Canada is the second largest country in the world by area, but has a population of only 36 million people. With a relatively small (and aging) population, Canada’s need for expats to fill key roles continues to pose challenges, a problem exacerbated by governmental roadblocks to immigration. Companies are required to complete a rigorous process to prove the need for expats to fill positions, with significant penalties leveled against any corporation or company that tries to circumvent these rules.
The CERC (Canadian Employee Relocation Council) continues to be a strong advocate for the Mobility sector in Canada, and is working actively with the Canadian government in trying to streamline the process and removing some of the obstacles present so as to make it easier for companies to attract and bring in foreign workers to Canada.
So what should an expat expect to find in Canada? Read on to find out. Continue Reading →
The rock band Van Halen will forever be remembered for spandex, teased hair and changing lead singers more often than most people change socks. But there’s another side to VH that you likely never suspected: the band that launched such hit songs as “Hot for Teacher” and “Jamie’s Cryin” pioneered a unique methodology for spotting red flags that can be valuable to today’s corporate mobility managers.
Yes, you read that correctly.
It all starts with M&Ms. Brown M&Ms, to be precise.
Mexico is the second largest economy in Latin America, after Brazil. The country has an export-oriented economy with more than 90% of trade under free trade agreements. In recent years, exports of manufactured products have been expanding more than 10% per year, mostly due to the increase in car production.Due to new laws, Mexico has changed its regulations regarding oil and telecommunications, opening the market to foreign investors, with the oil industry growing particularly in the southeast states of Campeche, Veracruz and Tabasco.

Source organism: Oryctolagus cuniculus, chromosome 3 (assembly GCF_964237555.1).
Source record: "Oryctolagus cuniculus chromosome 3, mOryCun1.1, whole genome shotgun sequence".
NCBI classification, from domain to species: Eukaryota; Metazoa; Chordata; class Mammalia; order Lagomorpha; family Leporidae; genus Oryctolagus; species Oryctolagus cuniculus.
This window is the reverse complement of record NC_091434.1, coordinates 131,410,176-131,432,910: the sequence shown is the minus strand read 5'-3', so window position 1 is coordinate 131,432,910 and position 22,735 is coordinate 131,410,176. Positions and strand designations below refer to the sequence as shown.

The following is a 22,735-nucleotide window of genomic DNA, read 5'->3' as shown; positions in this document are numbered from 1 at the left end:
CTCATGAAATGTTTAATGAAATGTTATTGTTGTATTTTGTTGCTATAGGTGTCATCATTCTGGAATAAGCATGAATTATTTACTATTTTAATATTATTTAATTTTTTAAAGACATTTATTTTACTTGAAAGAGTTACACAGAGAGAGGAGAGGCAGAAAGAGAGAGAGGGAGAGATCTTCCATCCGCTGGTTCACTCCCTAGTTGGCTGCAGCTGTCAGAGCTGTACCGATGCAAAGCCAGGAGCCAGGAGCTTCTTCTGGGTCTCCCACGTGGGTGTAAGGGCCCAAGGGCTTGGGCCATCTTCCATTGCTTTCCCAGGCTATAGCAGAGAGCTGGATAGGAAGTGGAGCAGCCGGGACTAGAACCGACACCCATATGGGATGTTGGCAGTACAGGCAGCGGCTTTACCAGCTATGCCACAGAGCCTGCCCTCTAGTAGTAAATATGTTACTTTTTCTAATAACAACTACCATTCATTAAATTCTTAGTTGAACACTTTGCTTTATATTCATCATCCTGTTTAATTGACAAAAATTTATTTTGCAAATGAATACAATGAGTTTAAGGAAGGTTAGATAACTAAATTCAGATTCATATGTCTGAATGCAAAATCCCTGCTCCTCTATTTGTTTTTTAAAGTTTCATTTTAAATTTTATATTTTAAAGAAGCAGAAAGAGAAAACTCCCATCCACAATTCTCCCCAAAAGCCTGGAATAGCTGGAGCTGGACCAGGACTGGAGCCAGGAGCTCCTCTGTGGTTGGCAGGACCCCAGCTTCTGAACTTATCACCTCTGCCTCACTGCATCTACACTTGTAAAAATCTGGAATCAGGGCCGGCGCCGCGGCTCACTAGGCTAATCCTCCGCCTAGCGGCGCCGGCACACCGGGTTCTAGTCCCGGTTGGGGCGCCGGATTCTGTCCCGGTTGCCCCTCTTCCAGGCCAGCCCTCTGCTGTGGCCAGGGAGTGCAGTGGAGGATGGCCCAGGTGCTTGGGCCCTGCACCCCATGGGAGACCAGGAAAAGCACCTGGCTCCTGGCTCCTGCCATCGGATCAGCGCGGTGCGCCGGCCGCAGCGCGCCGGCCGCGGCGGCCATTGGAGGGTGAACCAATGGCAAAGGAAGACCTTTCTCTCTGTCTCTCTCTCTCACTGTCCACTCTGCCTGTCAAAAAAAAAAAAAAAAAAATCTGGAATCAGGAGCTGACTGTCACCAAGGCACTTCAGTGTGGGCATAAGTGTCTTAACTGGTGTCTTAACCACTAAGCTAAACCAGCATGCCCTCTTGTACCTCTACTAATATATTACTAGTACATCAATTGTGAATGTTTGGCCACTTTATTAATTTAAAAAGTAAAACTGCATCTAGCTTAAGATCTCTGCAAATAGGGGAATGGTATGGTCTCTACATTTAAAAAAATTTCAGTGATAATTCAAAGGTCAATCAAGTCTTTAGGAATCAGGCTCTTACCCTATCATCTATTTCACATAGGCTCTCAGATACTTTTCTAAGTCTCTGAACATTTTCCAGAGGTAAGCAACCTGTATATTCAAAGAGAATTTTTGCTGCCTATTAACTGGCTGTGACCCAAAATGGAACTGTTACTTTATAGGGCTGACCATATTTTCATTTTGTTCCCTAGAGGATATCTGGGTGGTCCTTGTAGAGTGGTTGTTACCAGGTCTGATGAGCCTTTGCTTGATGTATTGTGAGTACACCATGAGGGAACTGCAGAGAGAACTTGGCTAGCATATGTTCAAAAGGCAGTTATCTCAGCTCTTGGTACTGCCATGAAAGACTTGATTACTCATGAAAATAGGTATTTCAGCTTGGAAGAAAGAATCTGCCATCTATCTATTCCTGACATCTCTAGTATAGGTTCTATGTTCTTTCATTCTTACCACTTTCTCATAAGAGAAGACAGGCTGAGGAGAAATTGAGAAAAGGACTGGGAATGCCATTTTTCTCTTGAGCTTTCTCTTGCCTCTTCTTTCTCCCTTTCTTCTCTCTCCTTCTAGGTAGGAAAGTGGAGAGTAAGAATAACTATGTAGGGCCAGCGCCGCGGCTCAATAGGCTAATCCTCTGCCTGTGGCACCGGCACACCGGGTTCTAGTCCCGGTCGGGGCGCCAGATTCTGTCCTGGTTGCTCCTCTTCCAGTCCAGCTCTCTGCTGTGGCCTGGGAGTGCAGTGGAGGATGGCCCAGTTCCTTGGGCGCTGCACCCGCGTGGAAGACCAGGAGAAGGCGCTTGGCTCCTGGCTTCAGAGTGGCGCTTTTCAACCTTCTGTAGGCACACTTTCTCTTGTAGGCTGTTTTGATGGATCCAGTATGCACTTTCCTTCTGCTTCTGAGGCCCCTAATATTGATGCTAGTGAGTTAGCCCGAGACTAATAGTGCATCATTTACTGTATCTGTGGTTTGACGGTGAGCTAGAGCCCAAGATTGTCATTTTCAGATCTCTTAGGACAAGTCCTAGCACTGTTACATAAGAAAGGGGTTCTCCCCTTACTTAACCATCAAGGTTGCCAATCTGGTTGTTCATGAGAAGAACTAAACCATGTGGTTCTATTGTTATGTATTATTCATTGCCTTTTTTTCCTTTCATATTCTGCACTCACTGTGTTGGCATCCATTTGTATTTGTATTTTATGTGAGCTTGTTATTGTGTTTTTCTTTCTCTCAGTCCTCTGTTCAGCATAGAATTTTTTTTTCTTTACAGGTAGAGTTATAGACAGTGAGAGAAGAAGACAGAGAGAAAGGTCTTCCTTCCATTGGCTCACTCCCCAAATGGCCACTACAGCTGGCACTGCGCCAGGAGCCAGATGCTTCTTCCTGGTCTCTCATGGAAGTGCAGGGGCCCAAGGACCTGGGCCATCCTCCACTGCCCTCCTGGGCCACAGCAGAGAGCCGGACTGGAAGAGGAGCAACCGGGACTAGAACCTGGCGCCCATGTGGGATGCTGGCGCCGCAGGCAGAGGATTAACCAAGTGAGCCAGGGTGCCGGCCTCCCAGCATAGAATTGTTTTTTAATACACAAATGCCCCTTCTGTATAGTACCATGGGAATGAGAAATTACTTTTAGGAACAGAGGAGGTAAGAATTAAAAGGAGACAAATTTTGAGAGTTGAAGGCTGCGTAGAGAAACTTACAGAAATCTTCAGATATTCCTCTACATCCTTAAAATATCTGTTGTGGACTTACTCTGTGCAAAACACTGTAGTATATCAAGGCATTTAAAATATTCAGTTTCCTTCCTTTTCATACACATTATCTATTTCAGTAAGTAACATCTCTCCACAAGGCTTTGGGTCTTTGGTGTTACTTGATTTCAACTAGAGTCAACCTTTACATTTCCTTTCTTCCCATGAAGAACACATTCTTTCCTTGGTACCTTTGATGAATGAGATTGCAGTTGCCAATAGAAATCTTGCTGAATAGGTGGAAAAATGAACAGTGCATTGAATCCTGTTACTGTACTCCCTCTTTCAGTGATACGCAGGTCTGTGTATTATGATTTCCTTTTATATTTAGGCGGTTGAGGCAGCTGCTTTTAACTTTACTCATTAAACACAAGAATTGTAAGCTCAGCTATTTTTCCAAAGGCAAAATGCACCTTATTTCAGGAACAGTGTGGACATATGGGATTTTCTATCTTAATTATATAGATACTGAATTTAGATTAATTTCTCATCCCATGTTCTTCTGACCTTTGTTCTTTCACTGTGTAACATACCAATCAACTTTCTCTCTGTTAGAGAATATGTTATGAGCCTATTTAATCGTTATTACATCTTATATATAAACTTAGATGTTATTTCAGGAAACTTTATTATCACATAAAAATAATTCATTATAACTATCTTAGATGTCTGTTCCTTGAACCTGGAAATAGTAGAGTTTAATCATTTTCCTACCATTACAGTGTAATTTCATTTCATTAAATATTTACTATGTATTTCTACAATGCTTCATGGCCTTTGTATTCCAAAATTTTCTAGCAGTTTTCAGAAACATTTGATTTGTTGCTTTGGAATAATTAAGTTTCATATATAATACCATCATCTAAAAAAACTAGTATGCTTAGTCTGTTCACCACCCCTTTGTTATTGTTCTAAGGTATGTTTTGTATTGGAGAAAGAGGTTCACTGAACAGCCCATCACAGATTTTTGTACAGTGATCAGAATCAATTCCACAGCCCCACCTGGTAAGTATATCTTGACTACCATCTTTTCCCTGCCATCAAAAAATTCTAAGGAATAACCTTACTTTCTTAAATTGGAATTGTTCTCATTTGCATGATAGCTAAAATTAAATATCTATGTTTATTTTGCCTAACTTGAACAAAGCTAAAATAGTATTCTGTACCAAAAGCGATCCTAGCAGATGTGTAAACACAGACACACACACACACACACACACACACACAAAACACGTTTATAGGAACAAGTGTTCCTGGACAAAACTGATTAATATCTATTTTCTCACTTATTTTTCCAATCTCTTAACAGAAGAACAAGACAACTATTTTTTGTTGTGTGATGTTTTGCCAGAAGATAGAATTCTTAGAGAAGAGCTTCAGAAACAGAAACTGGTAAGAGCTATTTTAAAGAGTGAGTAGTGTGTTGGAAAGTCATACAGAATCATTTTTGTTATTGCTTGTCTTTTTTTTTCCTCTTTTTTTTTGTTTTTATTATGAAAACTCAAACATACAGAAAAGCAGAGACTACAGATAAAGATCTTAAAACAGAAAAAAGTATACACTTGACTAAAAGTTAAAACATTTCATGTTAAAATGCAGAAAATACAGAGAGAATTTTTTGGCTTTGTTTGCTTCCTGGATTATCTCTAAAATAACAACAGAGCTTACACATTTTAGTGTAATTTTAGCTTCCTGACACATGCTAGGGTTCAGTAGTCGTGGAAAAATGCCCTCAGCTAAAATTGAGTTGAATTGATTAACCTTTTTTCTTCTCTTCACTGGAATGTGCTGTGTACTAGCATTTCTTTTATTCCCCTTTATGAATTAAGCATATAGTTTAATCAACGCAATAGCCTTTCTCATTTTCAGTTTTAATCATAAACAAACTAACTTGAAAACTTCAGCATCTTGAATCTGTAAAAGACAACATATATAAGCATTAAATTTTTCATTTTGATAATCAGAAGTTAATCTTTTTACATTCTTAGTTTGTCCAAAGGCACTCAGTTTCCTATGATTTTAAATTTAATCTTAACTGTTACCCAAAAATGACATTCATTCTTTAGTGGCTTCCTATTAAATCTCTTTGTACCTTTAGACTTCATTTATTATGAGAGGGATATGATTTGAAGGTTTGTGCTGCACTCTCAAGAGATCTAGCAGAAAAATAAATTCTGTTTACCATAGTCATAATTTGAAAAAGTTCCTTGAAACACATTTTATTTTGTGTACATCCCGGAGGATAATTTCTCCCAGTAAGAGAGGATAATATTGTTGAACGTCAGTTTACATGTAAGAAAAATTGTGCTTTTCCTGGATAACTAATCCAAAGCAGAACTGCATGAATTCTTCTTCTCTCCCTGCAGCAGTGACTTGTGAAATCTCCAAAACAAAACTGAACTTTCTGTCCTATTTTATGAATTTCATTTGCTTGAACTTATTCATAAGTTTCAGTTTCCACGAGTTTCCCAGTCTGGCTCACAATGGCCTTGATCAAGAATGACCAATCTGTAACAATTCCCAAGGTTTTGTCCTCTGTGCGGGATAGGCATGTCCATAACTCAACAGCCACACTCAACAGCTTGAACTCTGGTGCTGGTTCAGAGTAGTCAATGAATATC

Mexico’s housing market and economy are still recovering somewhat from the economic slump, which resulted from the US downturn. However there are many developers building new homes, which keeps prices at a reasonable level, and interest rates are relatively low in the social sectors due to subsidies. Low interest rates, salary and employment growth, longer payment terms and a recovery in consumer confidence are also expected to drive housing demand.
The real estate market is not well regulated in Mexico and properties rent very quickly. Landlords are requesting monthly rent payments in cash as many banks are now required to regulate recurring payments and report to the government for tax purposes. Continue Reading →
Last month, I partnered with Mark Frederick of IOR to present a webinar on the alignment of workforce mobility and talent management. As a follow-up to that session, Mark has written a guest post for our blog that expounds upon some of the concepts raised during the webinar. Specifically, the critical but often overlooked practice of assignment candidate selection.
The hallmark of a savvy Talent Mobility professional and department is behaving both strategically and proactively. One of the more neglected areas of Global Mobility support is on the front end of international assignments. Too often, candidates are chosen quickly without adequate decision making and then whisked away into support services before they leave the country.
A stronger, more strategic approach is to build talent pools of employees who would be ideal candidates for a global assignment. This type of process is all about identifying talent proactively, and the best place to start is with the business unit leaders. Mobility professionals are often “invisible” to the business units, so reaching out to them proactively will not only let them know who you are, but also brand you as a strategic business partner within the organization. Ask the business unit leaders to identify the talent they have that they think would be both interested and qualified for an international assignment and capture that group in a database. Continue Reading →
As companies face tighter competition for the best available talent, internships provide an opportunity to fuel their talent pipeline and present themselves as an employer of choice. According to the National Association of Colleges and Employers, the intern conversion rate in 2015 was 51.7 percent, making internships a healthy recruiting solution. Even more importantly, this report indicated that employees who completed an internship (or co-op program) with their employer are more likely to still be with the company at both the one-year and five-year retention benchmarks. Continue Reading →
Many HR professionals still manage workforce mobility as a purely tactical process, moving talent between points without considering each assignment’s long-term impact on their employees or their companies’ vision. But that’s a shortsighted approach, because workforce mobility can help organizations move the needle on their overarching talent management goals.